Hildegard von Bingen: O Jerusalem – a celebration ceremony of symphoniae. Sequentia. Deutsche Harmonia Mundi 05472 77353 2 (1997)

Hildegard von Bingen: O Jerusalem – a celebration ceremony of symphoniae. Sequentia, Benjamin Babgy & Barbara Thornton. Deutsche Harmonia Mundi 05472 77353 2 (1997), barcode 054727735325







Recorded 17-21 October 1995 at St. Pantaleon, Cologne

72th level of separation from oneself
Originally posted on Amazon.com, February 1, 2016

I was (very much like everybody else) enraptured by Sequentia’s 1993 recording of Hildegard’s “Canticles of Ecstasy“. I’m not so taken with this one, from 1997 and the sixth installment in the ensemble’s traversal of Hildegard complete output on Deutsche Harmonia Mundi, launched in 1982 with Ordo Virtutum (first CD publication Deutsche Harmonia Mundi CDS 7 49249 8, barcode 077774924986).

Certainly, as interpreted here, the music shares many aspects with its predecessors: the sparse instrumental accompaniment of fiddle, occasionally flute or harp, and alternately portative organ or hurdy-gurdy, and often reduced to droning, the ethereal women’s voices, the mystical meditativeness.

But here, despite two purely instrumental tracks (5 and 11) and although the antepenultimate track is sung by men, there is less diversity because most of it is sung exclusively by chorus (only track 2 by solo voice) and with far less dialoguing of soloist and choir (only in tracks 7-9 and 12), and, more decisively, because, stylistically, the music (or the way Sequentia sings it) is much closer to Gregorian chant, psalmodic declamation on a limited and slow-moving melodic compass, with long spans purely a cappella (tracks 2 to 4, 8, 10). So, at times, despite the beauty of the mystical meditativeness, the monophony of Hildegard’s music, if you’ll excuse the pun, tends towards… monotony. Sure, you don’t necessarily expect mystical and meditative music to rock, but for those seeking musical pleasure before an aid for reaching the 72th level of separation from oneself, Canticles of Ecstasy offers more rewards.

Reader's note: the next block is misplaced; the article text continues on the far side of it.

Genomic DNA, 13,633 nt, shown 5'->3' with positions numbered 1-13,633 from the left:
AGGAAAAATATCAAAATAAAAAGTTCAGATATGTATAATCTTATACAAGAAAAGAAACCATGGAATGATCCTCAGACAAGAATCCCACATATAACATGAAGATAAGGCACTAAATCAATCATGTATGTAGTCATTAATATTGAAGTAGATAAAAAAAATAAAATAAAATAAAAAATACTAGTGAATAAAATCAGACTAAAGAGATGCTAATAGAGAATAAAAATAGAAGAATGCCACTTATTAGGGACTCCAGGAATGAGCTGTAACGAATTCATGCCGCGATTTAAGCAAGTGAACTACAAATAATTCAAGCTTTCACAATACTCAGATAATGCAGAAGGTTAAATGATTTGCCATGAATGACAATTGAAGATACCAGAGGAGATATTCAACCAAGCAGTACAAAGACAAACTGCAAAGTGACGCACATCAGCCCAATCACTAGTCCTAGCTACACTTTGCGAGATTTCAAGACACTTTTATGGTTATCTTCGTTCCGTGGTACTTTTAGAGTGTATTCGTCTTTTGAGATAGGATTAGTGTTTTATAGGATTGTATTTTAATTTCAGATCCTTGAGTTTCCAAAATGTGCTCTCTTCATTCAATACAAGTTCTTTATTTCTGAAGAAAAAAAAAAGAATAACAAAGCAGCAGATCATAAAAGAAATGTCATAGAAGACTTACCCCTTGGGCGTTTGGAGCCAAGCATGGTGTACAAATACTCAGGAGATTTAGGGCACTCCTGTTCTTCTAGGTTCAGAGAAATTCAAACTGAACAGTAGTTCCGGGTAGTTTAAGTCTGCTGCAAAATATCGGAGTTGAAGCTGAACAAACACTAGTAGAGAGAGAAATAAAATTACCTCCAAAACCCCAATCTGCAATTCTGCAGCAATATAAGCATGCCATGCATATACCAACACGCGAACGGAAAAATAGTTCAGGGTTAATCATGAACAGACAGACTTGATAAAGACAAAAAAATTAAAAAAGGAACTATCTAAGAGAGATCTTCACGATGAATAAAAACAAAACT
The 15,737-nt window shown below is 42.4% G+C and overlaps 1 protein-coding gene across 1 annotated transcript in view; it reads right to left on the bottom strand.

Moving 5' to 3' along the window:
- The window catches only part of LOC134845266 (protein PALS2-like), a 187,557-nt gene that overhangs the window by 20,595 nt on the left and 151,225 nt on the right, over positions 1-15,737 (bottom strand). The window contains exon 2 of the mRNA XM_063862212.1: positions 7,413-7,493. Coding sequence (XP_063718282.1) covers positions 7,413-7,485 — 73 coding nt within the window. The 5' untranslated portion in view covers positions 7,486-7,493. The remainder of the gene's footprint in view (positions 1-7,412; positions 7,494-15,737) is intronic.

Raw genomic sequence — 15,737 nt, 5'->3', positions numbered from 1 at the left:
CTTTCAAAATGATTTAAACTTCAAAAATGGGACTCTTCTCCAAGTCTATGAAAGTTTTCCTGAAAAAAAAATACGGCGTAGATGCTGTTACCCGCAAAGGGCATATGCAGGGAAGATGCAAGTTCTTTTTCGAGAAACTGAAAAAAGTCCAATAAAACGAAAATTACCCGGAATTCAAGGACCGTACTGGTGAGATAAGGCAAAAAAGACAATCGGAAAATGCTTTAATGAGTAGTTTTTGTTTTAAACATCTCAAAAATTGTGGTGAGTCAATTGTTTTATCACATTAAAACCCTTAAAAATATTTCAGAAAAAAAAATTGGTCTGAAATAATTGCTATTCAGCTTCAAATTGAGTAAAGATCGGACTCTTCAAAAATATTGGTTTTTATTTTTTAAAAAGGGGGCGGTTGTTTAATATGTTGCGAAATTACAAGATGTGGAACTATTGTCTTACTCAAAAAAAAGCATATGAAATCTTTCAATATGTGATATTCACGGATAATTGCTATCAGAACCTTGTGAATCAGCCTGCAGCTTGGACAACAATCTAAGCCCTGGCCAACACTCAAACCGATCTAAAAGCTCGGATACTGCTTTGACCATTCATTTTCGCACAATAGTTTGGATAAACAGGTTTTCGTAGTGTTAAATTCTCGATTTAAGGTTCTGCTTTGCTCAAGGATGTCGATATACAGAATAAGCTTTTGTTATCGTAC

I’ve compared the two pieces shared between this disc and the one by the Gothic Voices on Hyperion which, in the early 1980s, together with those of Sequentia, launched the Hildegard revival (or should I say “resurrection”?), “A Feather on the Breath of God”, Hyperion CDA66039, barcode 034571160399. The music is the same but in “O Ierusalem” the interpretations and sonic perspective are quite different, chamber-like and with an alternation of solo and (small) chorus with Gothic Voices, purely choral, more “mystical” and church-like with Sequentia. I have no preference, both are beautiful. The difference is even more pronounced in Ave generosa (which starts here at 1:47 in track 8), with Sequentia now alternating between solo and choir, and Gothic Voices giving it to the bare, unaccompanied solo alto of Margaret Philpot. There’s more seductiveness in the greater lushness of Sequentia, but the very bareness of Hyperion’s version has its appeal too.

Erudite and informative liner notes, TT 68 minutes. But if you have only one CD of music of Hildegard, or only one by Sequentia, it should be Canticles of Ecstasy rather than this one.

For more Hildegard by Sequentia, and more recordings of Sequentia, For see my Sequentia complete CD discography.


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